Everyone wants a piece of Tesla’s Cybertruck: After Ford, now Ram to launch EV pickup
Tesla’s upcoming Cybertruck is set to receive fresh competition as Detroit’s carmakers embrace electric vehicles in a bid to win back lost investors and wayward customers.
Elon Musk has reportedly collected refundable deposits from over 1 million customers for his polarizing pickup that will run off assembly lines at his Giga Texas plant as early as this year. For comparison, cumulative production since the company’s founding only cracked the seven digits in March 2020.
Seeking to eat into that potential customer base, former Fiat Chrysler brand Ram revealed on Thursday plans to launch its first battery-powered truck on an all-new dedicated architecture for light duty pickups that traditionally lead U.S. vehicle sales tables.
With a number of rival carmakers holding electrification strategy days this year, most recently Renault Group and later this month Daimler’s Mercedes-Benz, management attempted to convince capital markets Ram’s upcoming entry would be every bit as competitive as the next despite its late arrival.
“In 2024, with full knowledge of what our competitors are doing, we will surpass their offerings with the Ram 1500 battery electric vehicle built to redefine the full-size segment,” chief executive Mike Koval told reporters during a presentation, without explaining how or why.
Claiming a stake in the burgeoning EV truck market is key for Ram. The brand is behind the second bestselling pickup nameplate in the U.S. after the Ford F-Series, according to first-half data from Automotive News.
Ram will rely on new technology under development from parent group Stellantis. That entity, which emerged from French carmaker PSA’s January acquisition of Fiat Chrysler Automobiles, aims to invest over €30 billion ($35.6 billion) in electrification and software through 2025.
While auto analysts at investment bank Jefferies wrote on Friday the group’s EV strategy day should “put to rest lingering concerns that Stellantis lagged industry electrification,” they did not share Koval’s optimism, arguing a battery-powered Ram due in 2024 was “more symbolic than an actual market share threat.”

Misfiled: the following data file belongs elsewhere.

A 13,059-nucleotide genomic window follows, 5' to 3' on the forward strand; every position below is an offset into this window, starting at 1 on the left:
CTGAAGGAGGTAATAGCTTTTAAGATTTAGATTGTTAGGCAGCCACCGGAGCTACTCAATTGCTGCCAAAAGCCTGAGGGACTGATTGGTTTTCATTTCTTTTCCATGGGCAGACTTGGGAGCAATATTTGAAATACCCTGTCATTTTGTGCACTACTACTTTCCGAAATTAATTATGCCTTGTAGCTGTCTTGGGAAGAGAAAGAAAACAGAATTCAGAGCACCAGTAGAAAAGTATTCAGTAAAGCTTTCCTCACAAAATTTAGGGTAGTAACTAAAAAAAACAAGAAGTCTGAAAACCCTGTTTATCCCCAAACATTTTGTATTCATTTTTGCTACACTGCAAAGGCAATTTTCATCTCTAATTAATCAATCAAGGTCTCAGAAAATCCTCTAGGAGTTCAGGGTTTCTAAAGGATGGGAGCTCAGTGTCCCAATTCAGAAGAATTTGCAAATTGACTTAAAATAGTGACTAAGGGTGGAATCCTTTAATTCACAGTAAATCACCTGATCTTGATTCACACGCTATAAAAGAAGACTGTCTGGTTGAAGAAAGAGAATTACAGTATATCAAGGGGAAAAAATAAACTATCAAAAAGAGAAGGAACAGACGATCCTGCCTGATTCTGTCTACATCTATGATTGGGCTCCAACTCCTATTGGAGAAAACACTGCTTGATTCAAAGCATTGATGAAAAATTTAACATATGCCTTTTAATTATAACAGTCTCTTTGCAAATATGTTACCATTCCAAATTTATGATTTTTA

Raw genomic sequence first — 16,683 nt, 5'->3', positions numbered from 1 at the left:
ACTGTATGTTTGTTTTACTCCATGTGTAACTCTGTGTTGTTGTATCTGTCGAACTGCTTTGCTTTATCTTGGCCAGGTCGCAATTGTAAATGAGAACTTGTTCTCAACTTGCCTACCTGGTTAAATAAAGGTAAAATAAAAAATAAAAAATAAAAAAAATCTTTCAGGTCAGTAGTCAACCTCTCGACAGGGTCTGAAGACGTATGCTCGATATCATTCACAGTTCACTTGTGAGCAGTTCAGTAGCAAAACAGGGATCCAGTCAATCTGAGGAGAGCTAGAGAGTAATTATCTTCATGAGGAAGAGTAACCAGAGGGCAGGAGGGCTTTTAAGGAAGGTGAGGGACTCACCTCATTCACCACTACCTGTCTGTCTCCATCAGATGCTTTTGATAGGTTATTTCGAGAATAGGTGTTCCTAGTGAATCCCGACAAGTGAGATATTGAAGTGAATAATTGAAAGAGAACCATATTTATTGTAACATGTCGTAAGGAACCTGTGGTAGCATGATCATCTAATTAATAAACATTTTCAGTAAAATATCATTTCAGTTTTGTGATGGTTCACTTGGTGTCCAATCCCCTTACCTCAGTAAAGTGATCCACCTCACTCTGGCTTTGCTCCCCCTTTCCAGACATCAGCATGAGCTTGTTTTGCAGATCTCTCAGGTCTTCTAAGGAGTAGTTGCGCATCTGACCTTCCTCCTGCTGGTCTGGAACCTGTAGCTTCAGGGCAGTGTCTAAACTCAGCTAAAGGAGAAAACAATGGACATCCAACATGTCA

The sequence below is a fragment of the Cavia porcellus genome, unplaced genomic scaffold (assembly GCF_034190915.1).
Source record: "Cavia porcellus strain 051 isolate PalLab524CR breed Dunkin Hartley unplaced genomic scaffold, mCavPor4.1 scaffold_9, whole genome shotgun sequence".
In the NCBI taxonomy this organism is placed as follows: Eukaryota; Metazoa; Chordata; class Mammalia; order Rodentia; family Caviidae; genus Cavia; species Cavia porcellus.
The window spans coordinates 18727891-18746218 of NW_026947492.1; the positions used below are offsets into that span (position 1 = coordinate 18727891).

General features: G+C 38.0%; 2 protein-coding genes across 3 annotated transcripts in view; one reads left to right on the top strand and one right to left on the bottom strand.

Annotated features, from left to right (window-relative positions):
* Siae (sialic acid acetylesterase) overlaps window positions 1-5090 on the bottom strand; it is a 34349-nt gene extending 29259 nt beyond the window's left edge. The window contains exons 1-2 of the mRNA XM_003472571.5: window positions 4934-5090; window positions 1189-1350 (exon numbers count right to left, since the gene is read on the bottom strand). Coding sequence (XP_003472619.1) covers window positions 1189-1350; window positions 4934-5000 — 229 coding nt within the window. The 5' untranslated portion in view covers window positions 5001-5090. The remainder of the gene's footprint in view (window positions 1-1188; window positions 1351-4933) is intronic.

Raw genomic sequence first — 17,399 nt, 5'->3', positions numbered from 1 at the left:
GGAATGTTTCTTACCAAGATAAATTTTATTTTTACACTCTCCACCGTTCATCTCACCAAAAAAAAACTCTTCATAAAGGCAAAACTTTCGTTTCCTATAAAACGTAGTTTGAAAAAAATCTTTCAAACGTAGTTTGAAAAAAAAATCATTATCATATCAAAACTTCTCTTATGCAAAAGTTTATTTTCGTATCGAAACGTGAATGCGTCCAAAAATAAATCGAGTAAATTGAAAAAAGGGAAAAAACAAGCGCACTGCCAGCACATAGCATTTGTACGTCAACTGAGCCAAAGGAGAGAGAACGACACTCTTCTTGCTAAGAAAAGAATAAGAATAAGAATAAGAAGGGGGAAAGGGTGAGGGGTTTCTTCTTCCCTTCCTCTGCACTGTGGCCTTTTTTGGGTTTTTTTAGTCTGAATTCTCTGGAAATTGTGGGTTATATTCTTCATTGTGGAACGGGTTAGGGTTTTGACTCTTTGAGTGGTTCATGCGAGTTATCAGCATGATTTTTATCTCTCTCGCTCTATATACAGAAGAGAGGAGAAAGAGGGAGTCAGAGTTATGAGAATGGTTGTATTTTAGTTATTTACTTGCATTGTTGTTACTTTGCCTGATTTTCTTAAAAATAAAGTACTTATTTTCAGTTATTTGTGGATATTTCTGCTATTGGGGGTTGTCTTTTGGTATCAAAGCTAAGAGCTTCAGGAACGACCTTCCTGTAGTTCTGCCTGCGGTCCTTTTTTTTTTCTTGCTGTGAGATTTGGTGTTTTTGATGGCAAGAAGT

Whereas passenger cars and sport utility vehicles are highly fragmented markets with hundreds of different entries from which to choose, the pickup segment in the U.S. is carved up among a handful of nameplates from American brands—a dominance resulting from a 25% import duty known as the Chicken Tax that is levied on foreign-built models. Perhaps unsurprisingly, it is therefore also one of the most lucrative markets, with Detroit long milking the segment for profits.
Following the arrival of the Cybertruck, interest in electric pickups is now heating up, and Tesla’s remarkable bull run last year indicates investors believe in their long-term future.
In May, Ford showcased its F-150 Lightning, a zero-emission version of America’s overall bestselling model line. Since then, the Detroit carmaker has collected deposits for 100,000 units.
Other hopefuls coming soon include the GMC Hummer EV Pickup from crosstown rival General Motors as well as the R1T from Amazon- and Ford-backed startup Rivian.
The Ram 1500 electric will be based off the STLA Frame, an electric-only platform expected to accommodate a range of workhorse models needed to tow and haul payloads.
According to the company, they will be capable of driving up to 500 miles or 800 kilometers on one charge, thanks to batteries as large as 200 kilowatt-hours in size. The cells can be recharged at a rate of up to 150 kilowatts at a direct current fast-charging station, and the vehicle will be equipped with electric motors delivering as much as 330 kW (443 hp) of raw power.
How its technical specifications will stack up against a 2024 Cybertruck is unclear, as the current version that hits markets in a matter of months will allegedly have a range of 500-plus miles and 14,000-pound towing capacity in its flagship tri-motor version.
Ram finished its presentation pledging not to stop at just the 1500 model.
“As the only dedicated truck and van brand, Ram will offer a fully electrified solution in the majority of our segments by 2025 and a full portfolio for all of our segments no later than 2030,” Koval said.
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